Honey Hireme-Smiler has never liked running. In fact, she’s always tried to sidestep it when she’s not on the rugby field.
And yet, the rugby and league megastar is now preparing to run a marathon along the Great Wall of China – including 5164 steep steps.
In May, the Kiwi Ferns captain will tackle one of the world’s most demanding 42km marathons, in the memory of her mum, Caryn.
Hireme-Smiler put her league career aside for three months last year, missing the entire NRLW season with the Warriors so she could be a full-time carer to her mum, who had a rare and aggressive stomach cancer. Caryn, 62, passed away in September.
“I decided I wanted to do the marathon because Mum walked it at the age of 60,” Hireme-Smiler says.
“Back when Mum did it, she asked me if I wanted to come along, and I was like ‘Nah, it’s not really my thing’.
“But now I’d like to do it in her honour, to walk in her footsteps and experience just what she went through. It was one of the biggest challenges she faced in her life.”
Hireme-Smiler’s training for the Great Wall Marathon has been hindered, though, by her recovery from shoulder surgery she underwent last month. It was the first time in her 31-year sporting career she’s had to go under the knife.
She suffered the injury back in 2017, playing international rugby for the Black Ferns.
“That’s why I didn’t go to the Women’s Rugby World Cup that year. When I saw the docs, they said ‘It’s probably best you have surgery’,” she says.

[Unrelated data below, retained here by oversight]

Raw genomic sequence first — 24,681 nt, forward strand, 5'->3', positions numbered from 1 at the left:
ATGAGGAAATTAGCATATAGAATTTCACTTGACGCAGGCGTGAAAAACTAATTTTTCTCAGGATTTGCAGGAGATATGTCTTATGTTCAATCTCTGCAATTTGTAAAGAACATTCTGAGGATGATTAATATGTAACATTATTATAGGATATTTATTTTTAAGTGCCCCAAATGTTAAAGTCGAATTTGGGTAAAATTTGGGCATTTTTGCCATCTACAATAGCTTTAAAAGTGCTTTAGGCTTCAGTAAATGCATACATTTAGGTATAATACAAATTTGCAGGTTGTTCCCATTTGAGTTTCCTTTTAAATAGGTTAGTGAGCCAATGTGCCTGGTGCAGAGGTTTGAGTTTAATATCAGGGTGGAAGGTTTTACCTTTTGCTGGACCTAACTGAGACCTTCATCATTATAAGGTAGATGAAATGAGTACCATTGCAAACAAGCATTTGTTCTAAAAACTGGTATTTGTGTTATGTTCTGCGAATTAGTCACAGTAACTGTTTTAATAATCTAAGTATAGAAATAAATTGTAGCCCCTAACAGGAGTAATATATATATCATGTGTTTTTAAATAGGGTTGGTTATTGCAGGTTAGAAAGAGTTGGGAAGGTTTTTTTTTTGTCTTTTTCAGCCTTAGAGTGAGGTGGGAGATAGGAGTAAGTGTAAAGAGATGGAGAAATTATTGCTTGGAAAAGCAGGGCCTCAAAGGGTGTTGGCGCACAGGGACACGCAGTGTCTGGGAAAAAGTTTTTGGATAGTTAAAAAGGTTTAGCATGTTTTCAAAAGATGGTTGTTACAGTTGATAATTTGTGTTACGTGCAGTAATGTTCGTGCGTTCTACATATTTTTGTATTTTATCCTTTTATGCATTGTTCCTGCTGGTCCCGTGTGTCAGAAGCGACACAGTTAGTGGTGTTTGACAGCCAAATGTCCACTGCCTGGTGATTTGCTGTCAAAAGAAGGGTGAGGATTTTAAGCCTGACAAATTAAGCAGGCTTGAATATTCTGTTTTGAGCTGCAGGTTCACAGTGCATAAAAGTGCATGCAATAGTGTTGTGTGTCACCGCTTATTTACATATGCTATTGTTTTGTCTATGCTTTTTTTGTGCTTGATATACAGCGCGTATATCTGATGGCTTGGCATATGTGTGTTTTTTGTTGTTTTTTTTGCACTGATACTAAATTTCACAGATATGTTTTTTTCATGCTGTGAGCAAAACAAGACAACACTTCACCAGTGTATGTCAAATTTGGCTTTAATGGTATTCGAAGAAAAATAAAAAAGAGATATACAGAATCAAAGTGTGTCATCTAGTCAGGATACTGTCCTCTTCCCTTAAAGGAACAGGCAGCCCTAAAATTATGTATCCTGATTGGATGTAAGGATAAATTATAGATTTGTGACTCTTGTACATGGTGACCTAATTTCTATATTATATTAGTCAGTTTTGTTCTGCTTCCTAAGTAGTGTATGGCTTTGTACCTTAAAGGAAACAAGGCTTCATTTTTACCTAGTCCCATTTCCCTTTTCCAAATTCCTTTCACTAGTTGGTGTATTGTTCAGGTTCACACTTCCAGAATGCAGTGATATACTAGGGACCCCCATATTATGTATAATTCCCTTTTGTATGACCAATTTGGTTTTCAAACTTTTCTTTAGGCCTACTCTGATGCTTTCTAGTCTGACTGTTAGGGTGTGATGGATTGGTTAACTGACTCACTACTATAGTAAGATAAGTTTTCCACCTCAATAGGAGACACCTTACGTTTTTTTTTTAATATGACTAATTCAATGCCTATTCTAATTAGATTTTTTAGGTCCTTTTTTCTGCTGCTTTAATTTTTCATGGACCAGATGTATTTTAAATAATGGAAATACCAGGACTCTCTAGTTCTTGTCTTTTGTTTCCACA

“But I disagreed and went off to play at the Rugby League World Cup – and I made it worse. I’ve been managing it with cortisone [injections] and putting the surgery off. And I’ve kept playing, and playing pretty well.”
Her most recent accomplishment was leading New Zealand to victory in the inaugural Rugby League Nines World Cup in Sydney in October.
When she couldn’t delay it any further, Hireme-Smiler had the operation to reattach tendons which had torn away.
The 38-year-old wants her body to be in the best possible shape for next year’s Rugby League World Cup in England.
“I really want to play through to the World Cup – it will be my fifth one. I probably have even more drive to get out there and play now,” she says.
“I always find that in the year before, you do the big grind, so I know it’s going to be a tough year. It’s about proving that, come 2021, I’m ready to go physically. I need to push my body to its limits this year, to test it out and be involved in as much rugby league as I can.”
Advised the recovery from shoulder surgery would take 10-12 weeks, Hireme-Smiler expected to hit the pavement again almost immediately.
“But I really can’t run with it, so it’s hindered my plans. I was told I could walk or jog as long as I kept my elbow at my hip… or it could tear again,” she says.
“Mentally, it’s been really tough. I’ve never been in this situation before, and I’m really struggling with it.”
But the running she has been able to do has been cathartic, after losing the mother she was so close to. Caryn lived in a granny flat behind Hireme-Smiler’s Hamilton home.
“I’ve found it to be a real healing thing for me. I’m still going through a fair chunk of grief, and running has been helping me through it, emotionally and mentally,” she explains. “If I’m feeling a bit down, I’ll chuck on my shoes and go out.
“By the time I get back, I feel so much better. It puts me in Mum’s shoes. She would go out and do 20km walks, and I’d say ‘You’re crazy’. Now I understand.
“And it’s given me something different – rather than just running up and down a field, tackling people, hitting tackle bags, going to the gym. It’s a totally different mindset you have to have to run.”